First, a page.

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Quick Pointers for Parents Starting to Choose their Kid’s School Abroad

In this article, we will discuss tips for finding the perfect school for your child regardless of your location


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Choosing Kid’s School Abroad

 

As important as it is, education is sometimes forgotten or even removed from the equation when expats relocate. However, around 60% of relocation involve education and children – finding a good nursery should be a top determiner whether a location is good or not.

In this article, we will discuss tips and bits of advice for finding the perfect educational institution for your child regardless of your location.

Early Years program

Nowadays it is common knowledge that education choices created in the Early Years have the same weight as those made at the primary and secondary level, which is why PYP Campaign is becoming an increasingly popular option for expats. The foundations of confidence, independence and the drive for education are learned in these years. You must research the nursery options in your area as soon as you arrive.

Consider the following as you search.

Visit the school and meet the head teacher rather than relying on reviews or brochures. Try to find a school within walking distance as the fresh air and pleasant morning routine can increase your child’s focus for the rest of the day.

Assess the outdoor provision of the school to discover how many hours a day they provide children to develop their vital gross motor skills. Evaluate the school’s bilingual or multi-lingual support system and where the national language and your family’s native language differ.

School hunting

As you prepare for your kid’s further study at the university level or even their future employment. You must consider the academic demands, extra-curricular potential and the values of the school, which ensures the child is in a place where they’re allowed to flourish and start in life that opens doors of opportunities. This is even more relevant when moving abroad, as finding educational continuity is crucial as this article from New York Times can attest.

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Consider the following as you search.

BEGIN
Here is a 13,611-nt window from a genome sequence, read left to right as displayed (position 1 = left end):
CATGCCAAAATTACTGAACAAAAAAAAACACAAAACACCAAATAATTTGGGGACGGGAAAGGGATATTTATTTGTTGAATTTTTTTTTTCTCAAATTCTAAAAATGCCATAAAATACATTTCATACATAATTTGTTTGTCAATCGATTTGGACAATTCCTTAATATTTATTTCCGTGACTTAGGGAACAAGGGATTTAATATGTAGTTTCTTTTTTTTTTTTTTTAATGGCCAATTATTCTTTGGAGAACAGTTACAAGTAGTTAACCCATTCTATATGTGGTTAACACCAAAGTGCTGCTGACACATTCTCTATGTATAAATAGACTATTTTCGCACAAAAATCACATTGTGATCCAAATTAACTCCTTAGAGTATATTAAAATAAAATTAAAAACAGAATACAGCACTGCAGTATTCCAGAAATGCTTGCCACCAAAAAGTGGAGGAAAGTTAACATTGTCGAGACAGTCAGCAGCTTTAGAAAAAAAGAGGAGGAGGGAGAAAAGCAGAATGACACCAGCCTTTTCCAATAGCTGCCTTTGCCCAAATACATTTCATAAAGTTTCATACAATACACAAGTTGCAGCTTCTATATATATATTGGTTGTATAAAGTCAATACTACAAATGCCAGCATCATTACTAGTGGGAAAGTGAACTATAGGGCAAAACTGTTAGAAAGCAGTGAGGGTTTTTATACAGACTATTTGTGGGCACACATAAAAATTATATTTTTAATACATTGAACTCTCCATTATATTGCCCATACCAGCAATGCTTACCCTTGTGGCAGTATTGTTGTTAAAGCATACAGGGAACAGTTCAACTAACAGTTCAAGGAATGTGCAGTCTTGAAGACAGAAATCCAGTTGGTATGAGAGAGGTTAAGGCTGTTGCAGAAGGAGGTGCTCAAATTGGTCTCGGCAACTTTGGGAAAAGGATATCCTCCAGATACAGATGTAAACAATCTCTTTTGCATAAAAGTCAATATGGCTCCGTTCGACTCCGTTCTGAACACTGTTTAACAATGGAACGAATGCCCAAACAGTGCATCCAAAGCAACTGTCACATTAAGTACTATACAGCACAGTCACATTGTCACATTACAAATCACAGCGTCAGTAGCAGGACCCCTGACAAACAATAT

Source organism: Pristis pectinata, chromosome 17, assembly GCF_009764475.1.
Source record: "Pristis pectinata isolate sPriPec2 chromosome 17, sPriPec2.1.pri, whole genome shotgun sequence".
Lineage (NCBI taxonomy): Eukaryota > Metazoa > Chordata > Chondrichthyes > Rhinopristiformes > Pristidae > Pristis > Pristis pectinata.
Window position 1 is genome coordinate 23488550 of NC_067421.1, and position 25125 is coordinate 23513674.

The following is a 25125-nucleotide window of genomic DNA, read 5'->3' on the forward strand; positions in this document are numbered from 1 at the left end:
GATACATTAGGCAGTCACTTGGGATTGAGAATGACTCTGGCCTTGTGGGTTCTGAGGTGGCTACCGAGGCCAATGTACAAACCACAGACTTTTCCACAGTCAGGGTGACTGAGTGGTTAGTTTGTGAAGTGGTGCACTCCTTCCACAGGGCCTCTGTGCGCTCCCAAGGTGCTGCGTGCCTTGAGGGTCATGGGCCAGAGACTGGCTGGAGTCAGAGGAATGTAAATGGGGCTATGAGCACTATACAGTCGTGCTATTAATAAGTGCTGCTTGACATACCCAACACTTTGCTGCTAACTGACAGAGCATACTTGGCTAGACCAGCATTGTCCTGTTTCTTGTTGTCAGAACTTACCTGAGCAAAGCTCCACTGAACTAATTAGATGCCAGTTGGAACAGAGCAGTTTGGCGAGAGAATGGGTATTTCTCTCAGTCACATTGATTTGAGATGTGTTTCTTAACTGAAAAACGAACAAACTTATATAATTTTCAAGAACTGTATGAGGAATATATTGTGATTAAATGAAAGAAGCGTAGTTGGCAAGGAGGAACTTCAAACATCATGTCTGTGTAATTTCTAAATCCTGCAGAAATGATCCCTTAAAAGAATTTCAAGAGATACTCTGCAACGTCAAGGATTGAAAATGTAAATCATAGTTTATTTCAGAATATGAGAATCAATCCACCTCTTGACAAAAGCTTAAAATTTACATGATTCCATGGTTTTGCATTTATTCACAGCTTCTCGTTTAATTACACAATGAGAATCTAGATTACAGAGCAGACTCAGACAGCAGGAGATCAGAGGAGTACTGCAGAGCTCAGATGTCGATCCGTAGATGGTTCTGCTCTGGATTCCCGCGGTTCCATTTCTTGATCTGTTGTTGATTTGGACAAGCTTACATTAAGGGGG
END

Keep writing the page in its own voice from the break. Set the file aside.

Take note of the academic curricula followed by the school, is it a national or international curriculum? How does it compare to the curricula your child already studied beforehand (if applicable)?

You also need to consider enough extra-curricular activities to boost your child’s skills and passions. This includes music, sports, art, drama, dance, writing, etc.

Ensuring that there is availability for bilingual support if your child isn’t used to speaking the local language or dialect is vital to his or her well-being and quick adaption to the new environment.

Plan for the whole family

Expats in most cases bring their whole family with them, sometimes most. If this is the case for you, then all of your decisions must be for the majority because it will affect everyone. Make it a point to consult your whole family. With schools, if you have both a son and daughter, consider choosing a co-educational school, which could be the best option for both.

As you know, moving from one place to another can take a toll on the family, especially your kids who might be in school. This is why international schools are important as they offer curriculum that are identical to another international school as long as the same program is followed. PYP Campaign, for instance, is targeted towards Graders 1 to 5 (age 5 to 12 years) and are exclusively adaptable to state and national standards. The curriculum cultivates and develops students to be active participants in their learning journey.

Whether you are either new to or established in your current country, and wherever that country might be, don’t forget to do ample research on the location and schools available in the area – and never forget to put your family’s interest in mind. Best of luck!

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